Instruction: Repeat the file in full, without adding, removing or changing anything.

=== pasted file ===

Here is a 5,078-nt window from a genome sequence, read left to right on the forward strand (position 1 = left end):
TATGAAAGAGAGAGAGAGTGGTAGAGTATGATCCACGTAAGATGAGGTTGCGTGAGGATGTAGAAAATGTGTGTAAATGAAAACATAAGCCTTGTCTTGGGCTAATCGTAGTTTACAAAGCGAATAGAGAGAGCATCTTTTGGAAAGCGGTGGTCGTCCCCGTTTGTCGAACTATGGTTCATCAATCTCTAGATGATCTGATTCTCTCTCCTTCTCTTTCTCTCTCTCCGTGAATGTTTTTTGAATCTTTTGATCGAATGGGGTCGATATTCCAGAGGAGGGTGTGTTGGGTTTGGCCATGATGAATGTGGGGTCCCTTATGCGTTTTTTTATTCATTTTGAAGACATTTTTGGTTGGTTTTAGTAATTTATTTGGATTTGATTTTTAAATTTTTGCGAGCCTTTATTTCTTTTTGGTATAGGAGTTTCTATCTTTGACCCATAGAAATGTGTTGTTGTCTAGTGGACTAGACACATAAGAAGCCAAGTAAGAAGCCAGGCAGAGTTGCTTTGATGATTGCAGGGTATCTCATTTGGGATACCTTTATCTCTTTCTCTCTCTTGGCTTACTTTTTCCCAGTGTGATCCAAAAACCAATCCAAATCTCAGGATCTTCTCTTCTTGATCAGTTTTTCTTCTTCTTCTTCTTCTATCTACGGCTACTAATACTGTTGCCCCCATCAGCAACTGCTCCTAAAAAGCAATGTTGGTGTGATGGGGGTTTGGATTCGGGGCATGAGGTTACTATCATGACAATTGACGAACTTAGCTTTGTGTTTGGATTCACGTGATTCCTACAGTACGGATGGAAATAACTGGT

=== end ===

Here is a 5,078-nt window from a genome sequence, read left to right on the forward strand (position 1 = left end):
TATGAAAGAGAGAGAGAGTGGTAGAGTATGATCCACGTAAGATGAGGTTGCGTGAGGATGTAGAAAATGTGTGTAAATGAAAACATAAGCCTTGTCTTGGGCTAATCGTAGTTTACAAAGCGAATAGAGAGAGCATCTTTTGGAAAGCGGTGGTCGTCCCCGTTTGTCGAACTATGGTTCATCAATCTCTAGATGATCTGATTCTCTCTCCTTCTCTTTCTCTCTCTCCGTGAATGTTTTTTGAATCTTTTGATCGAATGGGGTCGATATTCCAGAGGAGGGTGTGTTGGGTTTGGCCATGATGAATGTGGGGTCCCTTATGCGTTTTTTTATTCATTTTGAAGACATTTTTGGTTGGTTTTAGTAATTTATTTGGATTTGATTTTTAAATTTTTGCGAGCCTTTATTTCTTTTTGGTATAGGAGTTTCTATCTTTGACCCATAGAAATGTGTTGTTGTCTAGTGGACTAGACACATAAGAAGCCAAGTAAGAAGCCAGGCAGAGTTGCTTTGATGATTGCAGGGTATCTCATTTGGGATACCTTTATCTCTTTCTCTCTCTTGGCTTACTTTTTCCCAGTGTGATCCAAAAACCAATCCAAATCTCAGGATCTTCTCTTCTTGATCAGTTTTTCTTCTTCTTCTTCTTCTATCTACGGCTACTAATACTGTTGCCCCCATCAGCAACTGCTCCTAAAAAGCAATGTTGGTGTGATGGGGGTTTGGATTCGGGGCATGAGGTTACTATCATGACAATTGACGAACTTAGCTTTGTGTTTGGATTCACGTGATTCCTACAGTACGGATGGAAATAACTGGT